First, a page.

Healing Week: Hope after Miscarriage by Bridget Collins

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This week I’m launching my Audio Healing Retreat, Get Past the Past. In celebration of that, I’m inviting friends around the blogosphere to share their stories of healing. Today’s guest is Bridget Beth Collins who used to babysit our kids when we lived in Seattle. Now she has kids of her own! She is pictured here with baby Oliver. And I have a crush on her blog; I read it every day.

She wrote this last year around Easter Sunday.

Today I had a heart tingling realization. A year ago I saw my still, silent baby on an ultrasound without any heart beat. About a week later I held it in the palm of my hand and said goodbye. The day I found out I sent an email to my friends telling them of my broken heart. The date on it was April 22. My current baby’s due date.

Hope springs eternal.

The wait is over. The baby is term. It occurred to me this morning that something in me has been waiting for April. Silently, patiently, a shift in my perception has taken place. I said long ago that if I could make it through these dark months a little lamb would spring forth. Today I feel like that little lamb is me. I got pregnant last winter, lost the baby in April, and started over again in the summer.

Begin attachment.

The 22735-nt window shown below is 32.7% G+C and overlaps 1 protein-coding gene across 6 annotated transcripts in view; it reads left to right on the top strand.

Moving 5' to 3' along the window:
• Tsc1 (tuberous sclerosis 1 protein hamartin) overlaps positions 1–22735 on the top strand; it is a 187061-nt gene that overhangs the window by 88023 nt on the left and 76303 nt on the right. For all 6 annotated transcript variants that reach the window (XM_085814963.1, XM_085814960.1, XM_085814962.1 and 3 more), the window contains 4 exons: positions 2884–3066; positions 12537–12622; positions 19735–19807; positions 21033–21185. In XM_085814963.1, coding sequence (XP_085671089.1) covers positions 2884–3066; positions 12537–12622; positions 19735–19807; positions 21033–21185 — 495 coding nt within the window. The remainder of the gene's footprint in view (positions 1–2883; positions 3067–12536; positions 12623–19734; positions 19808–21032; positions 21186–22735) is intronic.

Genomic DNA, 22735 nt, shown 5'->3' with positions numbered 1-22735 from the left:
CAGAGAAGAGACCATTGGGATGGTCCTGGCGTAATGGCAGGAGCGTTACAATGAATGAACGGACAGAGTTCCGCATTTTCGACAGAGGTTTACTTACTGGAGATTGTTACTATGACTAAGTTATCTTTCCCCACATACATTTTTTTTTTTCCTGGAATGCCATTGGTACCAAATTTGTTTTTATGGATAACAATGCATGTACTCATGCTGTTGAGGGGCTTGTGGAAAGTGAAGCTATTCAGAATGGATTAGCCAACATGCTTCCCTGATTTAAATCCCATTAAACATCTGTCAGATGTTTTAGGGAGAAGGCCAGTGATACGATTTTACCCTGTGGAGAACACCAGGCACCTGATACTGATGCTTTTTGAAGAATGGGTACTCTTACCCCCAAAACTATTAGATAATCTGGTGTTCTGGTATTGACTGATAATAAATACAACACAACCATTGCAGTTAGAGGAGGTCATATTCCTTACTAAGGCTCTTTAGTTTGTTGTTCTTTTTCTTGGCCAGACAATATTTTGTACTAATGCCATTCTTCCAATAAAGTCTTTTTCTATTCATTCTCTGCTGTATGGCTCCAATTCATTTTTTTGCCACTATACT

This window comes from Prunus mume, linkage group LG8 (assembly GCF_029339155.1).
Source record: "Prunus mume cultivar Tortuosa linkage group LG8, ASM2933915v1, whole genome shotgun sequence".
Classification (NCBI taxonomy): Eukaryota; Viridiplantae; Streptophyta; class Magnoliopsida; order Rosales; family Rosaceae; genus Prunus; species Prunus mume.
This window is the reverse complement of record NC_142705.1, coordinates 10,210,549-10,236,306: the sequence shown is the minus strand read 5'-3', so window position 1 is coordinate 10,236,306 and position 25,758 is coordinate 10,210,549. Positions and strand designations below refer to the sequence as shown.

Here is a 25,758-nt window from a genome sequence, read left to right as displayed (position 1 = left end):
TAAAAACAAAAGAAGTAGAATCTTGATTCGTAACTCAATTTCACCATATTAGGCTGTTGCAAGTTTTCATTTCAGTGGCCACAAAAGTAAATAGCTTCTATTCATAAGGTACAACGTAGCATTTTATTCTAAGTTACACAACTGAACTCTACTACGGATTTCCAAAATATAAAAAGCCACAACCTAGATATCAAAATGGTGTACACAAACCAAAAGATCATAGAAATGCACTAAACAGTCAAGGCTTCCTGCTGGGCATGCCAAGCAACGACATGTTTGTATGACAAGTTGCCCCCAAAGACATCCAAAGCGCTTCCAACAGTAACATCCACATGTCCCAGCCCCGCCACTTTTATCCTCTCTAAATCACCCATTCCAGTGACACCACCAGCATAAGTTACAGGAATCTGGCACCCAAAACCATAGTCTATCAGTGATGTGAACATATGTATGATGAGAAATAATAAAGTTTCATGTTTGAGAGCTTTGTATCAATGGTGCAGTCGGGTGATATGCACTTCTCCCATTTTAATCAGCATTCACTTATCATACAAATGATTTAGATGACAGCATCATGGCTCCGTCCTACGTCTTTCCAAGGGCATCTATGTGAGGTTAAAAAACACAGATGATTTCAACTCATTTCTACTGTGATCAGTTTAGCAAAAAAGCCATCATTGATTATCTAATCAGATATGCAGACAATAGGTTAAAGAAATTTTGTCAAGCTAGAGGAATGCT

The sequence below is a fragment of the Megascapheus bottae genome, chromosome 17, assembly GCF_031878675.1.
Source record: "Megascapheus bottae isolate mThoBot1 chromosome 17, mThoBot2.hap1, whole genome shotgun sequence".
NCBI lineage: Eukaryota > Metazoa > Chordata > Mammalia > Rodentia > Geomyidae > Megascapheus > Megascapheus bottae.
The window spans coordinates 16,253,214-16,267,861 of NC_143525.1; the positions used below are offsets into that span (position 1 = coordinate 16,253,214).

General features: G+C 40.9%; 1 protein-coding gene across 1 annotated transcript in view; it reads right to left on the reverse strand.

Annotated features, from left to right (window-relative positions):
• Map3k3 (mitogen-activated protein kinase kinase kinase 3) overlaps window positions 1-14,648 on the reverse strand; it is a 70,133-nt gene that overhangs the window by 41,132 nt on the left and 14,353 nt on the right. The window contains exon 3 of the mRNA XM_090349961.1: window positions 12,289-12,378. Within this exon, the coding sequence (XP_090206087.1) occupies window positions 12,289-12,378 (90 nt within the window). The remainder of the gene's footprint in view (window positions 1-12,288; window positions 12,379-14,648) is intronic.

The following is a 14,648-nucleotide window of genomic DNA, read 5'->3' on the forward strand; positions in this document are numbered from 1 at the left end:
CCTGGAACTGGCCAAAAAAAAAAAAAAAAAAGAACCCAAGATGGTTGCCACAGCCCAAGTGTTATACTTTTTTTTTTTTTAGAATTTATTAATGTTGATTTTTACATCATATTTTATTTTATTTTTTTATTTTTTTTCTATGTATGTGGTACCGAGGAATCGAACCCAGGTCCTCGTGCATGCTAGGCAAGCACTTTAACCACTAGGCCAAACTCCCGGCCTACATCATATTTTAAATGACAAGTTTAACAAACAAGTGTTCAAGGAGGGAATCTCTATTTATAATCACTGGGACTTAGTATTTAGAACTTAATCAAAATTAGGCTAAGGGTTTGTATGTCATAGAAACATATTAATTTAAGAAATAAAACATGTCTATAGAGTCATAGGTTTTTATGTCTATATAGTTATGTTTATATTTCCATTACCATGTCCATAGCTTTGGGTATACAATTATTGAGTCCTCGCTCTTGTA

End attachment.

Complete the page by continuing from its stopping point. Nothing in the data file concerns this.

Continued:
Something happens inside you when expectations are not met. Our pastor talked about this very thing on Sunday. When Jesus came he was supposed to be king. He was supposed to lead the people out of occupation. But he was not here for politics. He was here to save our hearts, not our land. So they killed him.

When our expectations are not met hope, innocence, and faith die inside us. On Palm Sunday we wrote out the expectations we put on God that may make us lose faith in Him on palm leaves and placed them in the center isle of the church, (symbolizing where Jesus rode on the donkey).

I was thinking of my miscarriages. It isn’t just the baby that dies, it’s your attachment to the next one, it’s your hope that another will come, it’s your faith that God can restore or even cares. I put down another friend’s name who has been barren for a long long time. Would I kill my Jesus for these expectations? Hypothetically, spiritually? I think we have to believe that we would for Good Friday and Easter to truly be meaningful. We are that sinful, and desperately in need of His saving.

That’s what I’m trying to cling to today. It makes his resurrection all the more powerful. It makes the miracle of this baby all the more sweet. It’s been hard to see the end. It’s been devastating at times to not feel like Life could really come, and to feel so numb. But I see it now. There is light, and it is shining bright and clear.

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